skitter

[skit-er]
See more synonyms for skitter on Thesaurus.com
verb (used without object)
  1. to go, run, or glide lightly or rapidly.
  2. to skim along a surface.
  3. Angling. to draw a lure or a baited hook over the water with a skipping motion.
verb (used with object)
  1. to cause to skitter.

Origin of skitter

1835–45; skit, variant of skite1 + -er6
Dictionary.com Unabridged Based on the Random House Unabridged Dictionary, © Random House, Inc. 2018


Examples from the Web for skittered

Contemporary Examples of skittered

  • Keith had me do this as I skittered across the gym like a giraffe at watering hole.

    The Daily Beast logo
    Does Sexercise Work?

    Meghan Pleticha

    May 26, 2010

Historical Examples of skittered

  • He skittered on all fours till he reached the middle of the path.

    The Best Made Plans

    Everett B. Cole

  • I skittered off toward the door to the stage, because that was the easiest direction.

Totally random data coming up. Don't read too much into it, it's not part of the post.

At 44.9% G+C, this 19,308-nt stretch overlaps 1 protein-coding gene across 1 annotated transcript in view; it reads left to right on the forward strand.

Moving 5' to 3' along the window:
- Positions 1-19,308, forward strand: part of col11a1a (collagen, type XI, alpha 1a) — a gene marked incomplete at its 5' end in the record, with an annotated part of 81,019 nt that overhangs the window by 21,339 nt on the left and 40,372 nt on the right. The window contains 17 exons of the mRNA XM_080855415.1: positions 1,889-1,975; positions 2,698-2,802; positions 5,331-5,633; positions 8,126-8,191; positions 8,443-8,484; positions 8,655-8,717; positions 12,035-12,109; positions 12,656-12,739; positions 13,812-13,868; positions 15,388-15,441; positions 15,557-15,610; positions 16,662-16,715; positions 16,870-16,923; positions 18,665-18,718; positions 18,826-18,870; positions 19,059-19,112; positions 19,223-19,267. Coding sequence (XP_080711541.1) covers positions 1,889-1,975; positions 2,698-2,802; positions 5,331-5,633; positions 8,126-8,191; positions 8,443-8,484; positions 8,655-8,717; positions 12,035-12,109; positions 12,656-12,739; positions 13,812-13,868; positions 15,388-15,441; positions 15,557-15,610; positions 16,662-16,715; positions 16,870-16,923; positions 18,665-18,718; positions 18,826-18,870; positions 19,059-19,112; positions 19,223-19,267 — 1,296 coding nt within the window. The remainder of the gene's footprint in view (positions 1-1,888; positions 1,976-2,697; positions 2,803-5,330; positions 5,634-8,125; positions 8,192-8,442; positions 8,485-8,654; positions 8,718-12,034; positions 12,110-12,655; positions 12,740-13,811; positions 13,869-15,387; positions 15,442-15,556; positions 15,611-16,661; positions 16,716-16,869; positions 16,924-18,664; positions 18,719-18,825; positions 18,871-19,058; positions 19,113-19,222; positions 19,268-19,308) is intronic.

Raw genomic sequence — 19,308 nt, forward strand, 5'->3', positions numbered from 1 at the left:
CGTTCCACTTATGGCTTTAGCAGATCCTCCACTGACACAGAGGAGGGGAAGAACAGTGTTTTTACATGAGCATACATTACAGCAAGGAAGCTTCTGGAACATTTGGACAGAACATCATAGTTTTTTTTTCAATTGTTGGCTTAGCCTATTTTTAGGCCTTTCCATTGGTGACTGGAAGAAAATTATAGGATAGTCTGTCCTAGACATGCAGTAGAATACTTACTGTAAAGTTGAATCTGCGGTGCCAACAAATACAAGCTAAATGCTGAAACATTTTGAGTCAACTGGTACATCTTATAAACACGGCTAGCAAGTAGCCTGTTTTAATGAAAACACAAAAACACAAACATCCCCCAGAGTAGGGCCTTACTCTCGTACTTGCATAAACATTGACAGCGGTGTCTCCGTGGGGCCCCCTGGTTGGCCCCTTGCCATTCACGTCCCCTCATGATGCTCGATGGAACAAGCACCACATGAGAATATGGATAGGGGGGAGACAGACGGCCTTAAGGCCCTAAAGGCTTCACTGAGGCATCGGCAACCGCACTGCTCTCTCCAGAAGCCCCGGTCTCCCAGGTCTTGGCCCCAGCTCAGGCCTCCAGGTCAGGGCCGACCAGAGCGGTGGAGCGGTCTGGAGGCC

No Great Magic

    Fritz Reuter Leiber

  • They skittered across the floor, one of them slipping through the heating-grating.

    Makers

    Cory Doctorow

  • He skittered over the water, going down and coming up, until he had leaped seven times.

  • She was shrieking, laughing as she skittered past him, clutching a gleaming gold helmet.

    Dream Town

    Henry Slesar


British Dictionary definitions for skittered

skitter

verb
  1. (intr often foll by off) to move or run rapidly or lightly; scamper
  2. to skim or cause to skim lightly and rapidly, as across the surface of water
  3. (intr) angling to draw a bait lightly over the surface of water

Word Origin for skitter

C19: probably from dialect skite to dash about; related to Old Norse skjōta to shoot
Collins English Dictionary - Complete & Unabridged 2012 Digital Edition © William Collins Sons & Co. Ltd. 1979, 1986 © HarperCollins Publishers 1998, 2000, 2003, 2005, 2006, 2007, 2009, 2012

Word Origin and History for skittered

skitter

v.

"to run rapidly," 1845, frequentative of skite "to dart, run quickly" (1721), perhaps from a Scandinavian source (cf. Old Norse skjota "to shoot, launch, move quickly, avoid (a blow)," or Norwegian dialectal skutla "glide rapidly"); see skittish. As a noun from 1905.

Online Etymology Dictionary, © 2010 Douglas Harper